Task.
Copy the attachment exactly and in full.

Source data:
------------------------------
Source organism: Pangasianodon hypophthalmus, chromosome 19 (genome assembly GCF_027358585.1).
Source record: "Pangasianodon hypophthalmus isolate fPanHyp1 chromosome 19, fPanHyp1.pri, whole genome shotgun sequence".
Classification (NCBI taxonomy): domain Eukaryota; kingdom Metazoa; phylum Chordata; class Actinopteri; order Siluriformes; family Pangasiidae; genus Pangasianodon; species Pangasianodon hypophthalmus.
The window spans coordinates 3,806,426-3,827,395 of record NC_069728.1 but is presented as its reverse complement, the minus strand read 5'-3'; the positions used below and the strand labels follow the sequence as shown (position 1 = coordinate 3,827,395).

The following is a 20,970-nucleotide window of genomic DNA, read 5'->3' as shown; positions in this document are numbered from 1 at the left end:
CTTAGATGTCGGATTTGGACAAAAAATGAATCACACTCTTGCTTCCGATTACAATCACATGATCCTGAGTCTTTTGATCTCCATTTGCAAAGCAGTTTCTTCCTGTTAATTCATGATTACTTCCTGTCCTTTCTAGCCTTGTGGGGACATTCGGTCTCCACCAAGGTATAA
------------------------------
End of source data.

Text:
Source organism: Pangasianodon hypophthalmus, chromosome 19 (genome assembly GCF_027358585.1).
Source record: "Pangasianodon hypophthalmus isolate fPanHyp1 chromosome 19, fPanHyp1.pri, whole genome shotgun sequence".
Classification (NCBI taxonomy): domain Eukaryota; kingdom Metazoa; phylum Chordata; class Actinopteri; order Siluriformes; family Pangasiidae; genus Pangasianodon; species Pangasianodon hypophthalmus.
The window spans coordinates 3,806,426-3,827,395 of record NC_069728.1 but is presented as its reverse complement, the minus strand read 5'-3'; the positions used below and the strand labels follow the sequence as shown (position 1 = coordinate 3,827,395).

The following is a 20,970-nucleotide window of genomic DNA, read 5'->3' as shown; positions in this document are numbered from 1 at the left end:
CTTAGATGTCGGATTTGGACAAAAAATGAATCACACTCTTGCTTCCGATTACAATCACATGATCCTGAGTCTTTTGATCTCCATTTGCAAAGCAGTTTCTTCCTGTTAATTCATGATTACTTCCTGTCCTTTCTAGCCTTGTGGGGACATTCGGTCTCCACCAAGGTATAA